Listen Full interview: Earl Swift on the history of the interstate highways
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Jun 7, 2012
Congress faces a June 30 deadline to act on a funding bill for the nation's highways and other transportation needs. That's when current funding runs out, so pundits are now wondering what kind of showdown this might create in Washington over the coming weeks.
One major issue facing lawmakers is that the fund from which money for highway projects comes is due to run out in the next fiscal year. The highway trust fund is refilled with gas taxes we pay every time we fill up our cars.
It's certainly not the first time transportation funding has been in doubt. The original proposals to fund highways at the federal level brought with it sharp debate.
In "The Big Roads," Earl Swift looks at the history of the interstate highway system. He spoke with The Daily Circuit about his historical research.
"It's an interesting story because it's one that people my age, I'm 53, tend to think they already know," he said. "I went into the project assuming the basics that I thought I know - that Dwight Eisenhower was the brains behind the idea; that it was a product of the 1950's - that those were pretty much gospel. And that proved not to be the case."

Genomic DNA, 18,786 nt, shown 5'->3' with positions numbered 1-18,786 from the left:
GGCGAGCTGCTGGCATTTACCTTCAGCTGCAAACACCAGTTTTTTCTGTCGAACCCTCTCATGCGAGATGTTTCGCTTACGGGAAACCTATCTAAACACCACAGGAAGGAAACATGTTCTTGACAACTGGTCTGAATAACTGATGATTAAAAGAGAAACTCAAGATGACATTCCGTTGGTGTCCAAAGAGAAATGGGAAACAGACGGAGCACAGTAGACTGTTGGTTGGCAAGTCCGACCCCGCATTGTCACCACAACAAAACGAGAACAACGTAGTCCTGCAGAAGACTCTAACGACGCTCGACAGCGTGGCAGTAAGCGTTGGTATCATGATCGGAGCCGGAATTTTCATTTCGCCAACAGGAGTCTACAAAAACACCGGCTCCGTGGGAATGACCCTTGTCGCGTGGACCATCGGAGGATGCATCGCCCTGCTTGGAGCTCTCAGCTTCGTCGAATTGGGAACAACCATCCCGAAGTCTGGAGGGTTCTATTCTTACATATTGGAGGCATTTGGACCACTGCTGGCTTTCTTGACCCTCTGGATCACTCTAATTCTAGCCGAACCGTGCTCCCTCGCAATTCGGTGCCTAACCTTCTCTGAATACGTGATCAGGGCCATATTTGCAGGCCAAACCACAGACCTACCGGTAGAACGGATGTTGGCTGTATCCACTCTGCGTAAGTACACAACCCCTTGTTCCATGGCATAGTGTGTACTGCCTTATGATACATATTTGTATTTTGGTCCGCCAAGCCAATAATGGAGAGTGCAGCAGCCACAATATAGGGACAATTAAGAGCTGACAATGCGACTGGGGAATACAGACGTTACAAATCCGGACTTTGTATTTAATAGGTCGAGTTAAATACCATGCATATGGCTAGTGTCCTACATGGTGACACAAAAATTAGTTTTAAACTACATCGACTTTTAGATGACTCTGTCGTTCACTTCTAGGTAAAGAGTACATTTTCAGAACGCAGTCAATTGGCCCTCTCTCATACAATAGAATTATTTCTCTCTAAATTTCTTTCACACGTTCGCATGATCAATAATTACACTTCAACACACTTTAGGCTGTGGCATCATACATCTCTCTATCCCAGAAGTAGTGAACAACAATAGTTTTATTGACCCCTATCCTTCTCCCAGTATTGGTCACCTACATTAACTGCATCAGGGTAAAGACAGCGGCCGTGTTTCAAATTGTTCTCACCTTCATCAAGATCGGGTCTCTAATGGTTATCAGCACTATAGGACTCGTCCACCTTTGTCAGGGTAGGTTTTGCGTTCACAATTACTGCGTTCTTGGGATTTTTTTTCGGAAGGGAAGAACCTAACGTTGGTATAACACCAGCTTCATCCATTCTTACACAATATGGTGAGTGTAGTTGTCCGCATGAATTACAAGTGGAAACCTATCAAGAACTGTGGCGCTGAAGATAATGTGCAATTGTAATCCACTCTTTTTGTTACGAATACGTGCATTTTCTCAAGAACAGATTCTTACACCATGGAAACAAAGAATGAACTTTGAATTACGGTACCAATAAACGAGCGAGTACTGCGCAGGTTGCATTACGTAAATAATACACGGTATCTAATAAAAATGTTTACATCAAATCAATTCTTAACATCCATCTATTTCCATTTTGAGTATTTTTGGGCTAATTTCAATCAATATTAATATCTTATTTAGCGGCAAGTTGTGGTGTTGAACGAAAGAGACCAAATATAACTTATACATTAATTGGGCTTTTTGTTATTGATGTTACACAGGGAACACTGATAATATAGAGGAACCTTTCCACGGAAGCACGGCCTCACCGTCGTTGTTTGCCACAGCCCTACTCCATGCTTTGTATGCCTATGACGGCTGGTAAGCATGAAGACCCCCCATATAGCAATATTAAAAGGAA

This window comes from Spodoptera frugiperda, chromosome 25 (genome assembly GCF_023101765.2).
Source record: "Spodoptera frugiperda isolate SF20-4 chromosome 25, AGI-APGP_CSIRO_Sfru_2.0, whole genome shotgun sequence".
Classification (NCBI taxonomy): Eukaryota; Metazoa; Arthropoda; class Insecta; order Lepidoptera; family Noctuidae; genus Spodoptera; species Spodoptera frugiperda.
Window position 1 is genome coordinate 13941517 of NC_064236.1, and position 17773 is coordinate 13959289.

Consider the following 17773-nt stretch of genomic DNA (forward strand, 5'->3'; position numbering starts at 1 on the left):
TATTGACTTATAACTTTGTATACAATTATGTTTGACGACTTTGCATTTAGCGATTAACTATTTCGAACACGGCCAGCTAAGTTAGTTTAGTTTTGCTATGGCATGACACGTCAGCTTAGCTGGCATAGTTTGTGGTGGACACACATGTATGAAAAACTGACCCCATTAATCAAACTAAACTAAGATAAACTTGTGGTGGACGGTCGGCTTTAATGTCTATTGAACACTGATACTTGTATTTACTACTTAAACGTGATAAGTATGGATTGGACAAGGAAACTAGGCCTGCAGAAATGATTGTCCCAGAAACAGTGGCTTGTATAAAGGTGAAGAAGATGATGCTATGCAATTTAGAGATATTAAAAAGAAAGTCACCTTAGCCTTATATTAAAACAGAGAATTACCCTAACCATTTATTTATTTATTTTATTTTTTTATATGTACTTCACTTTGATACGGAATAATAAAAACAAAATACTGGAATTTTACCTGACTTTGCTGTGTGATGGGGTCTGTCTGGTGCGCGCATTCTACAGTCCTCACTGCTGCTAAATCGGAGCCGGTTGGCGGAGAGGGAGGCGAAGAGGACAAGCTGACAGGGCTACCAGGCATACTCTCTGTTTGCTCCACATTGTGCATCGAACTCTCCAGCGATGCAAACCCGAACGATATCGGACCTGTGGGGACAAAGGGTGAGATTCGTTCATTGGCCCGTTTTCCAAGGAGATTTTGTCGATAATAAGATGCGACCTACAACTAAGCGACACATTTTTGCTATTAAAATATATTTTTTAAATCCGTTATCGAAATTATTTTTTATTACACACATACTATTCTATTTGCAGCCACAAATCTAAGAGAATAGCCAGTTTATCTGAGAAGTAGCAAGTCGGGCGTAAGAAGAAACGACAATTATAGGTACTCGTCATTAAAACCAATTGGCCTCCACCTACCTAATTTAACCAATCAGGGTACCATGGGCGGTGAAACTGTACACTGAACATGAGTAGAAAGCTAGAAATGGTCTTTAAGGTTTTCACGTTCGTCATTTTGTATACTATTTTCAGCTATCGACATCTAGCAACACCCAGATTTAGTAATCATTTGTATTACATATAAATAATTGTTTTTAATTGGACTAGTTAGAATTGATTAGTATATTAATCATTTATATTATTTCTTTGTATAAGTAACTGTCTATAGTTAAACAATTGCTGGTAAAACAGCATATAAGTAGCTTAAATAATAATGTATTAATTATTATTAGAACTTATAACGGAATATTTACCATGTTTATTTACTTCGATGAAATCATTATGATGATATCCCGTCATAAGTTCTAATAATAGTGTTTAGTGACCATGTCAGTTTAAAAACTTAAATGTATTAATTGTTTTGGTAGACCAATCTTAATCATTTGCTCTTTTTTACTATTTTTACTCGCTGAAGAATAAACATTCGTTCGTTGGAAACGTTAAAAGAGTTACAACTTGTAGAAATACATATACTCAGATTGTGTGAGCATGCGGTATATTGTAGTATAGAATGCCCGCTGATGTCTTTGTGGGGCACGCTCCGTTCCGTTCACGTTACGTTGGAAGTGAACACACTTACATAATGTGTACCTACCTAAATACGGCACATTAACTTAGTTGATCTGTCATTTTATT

Thomas MacDonald is the man who no one has heard of, but who should arguably have his name on the interstate highway system, Swift said. MacDonald served for 34 years as head of the federal Bureau of Public Roads, during which time the nation built its first U.S. highways, which laid the groundwork for the interstate highways.
"[MacDonald] was effectively the J. Edgar Hoover of roads," Swift said, alluding to Hoover's history of building the FBI from scratch into a powerhouse federal agency.
The ills the highway system has brought included many public fights in urban areas, where proposed interstate highways decimated local neighborhood communities. In his books, Swift tells the story of the revolt in Baltimore against an interstate that in the end was never built. In the Twin Cities, the history of I-94 includes Rondo, a traditionally African-American neighborhood just outside downtown St. Paul that was severed when the highway came through.
For all the faults, Swift marvels at the engineering feat of the system. At nearly 47,000 miles long (every mile at least four lanes wide), it's considered the largest public works project in history.
So, could such a network be built today? Never, Swift said.
"I just don't think we have the political will to get behind something so expensive, for one thing," he said. "It cost more than $150 billion... Also, this required a certain buy-in by the public that its government knew best. And I just don't think we have a lot of that left, at this point."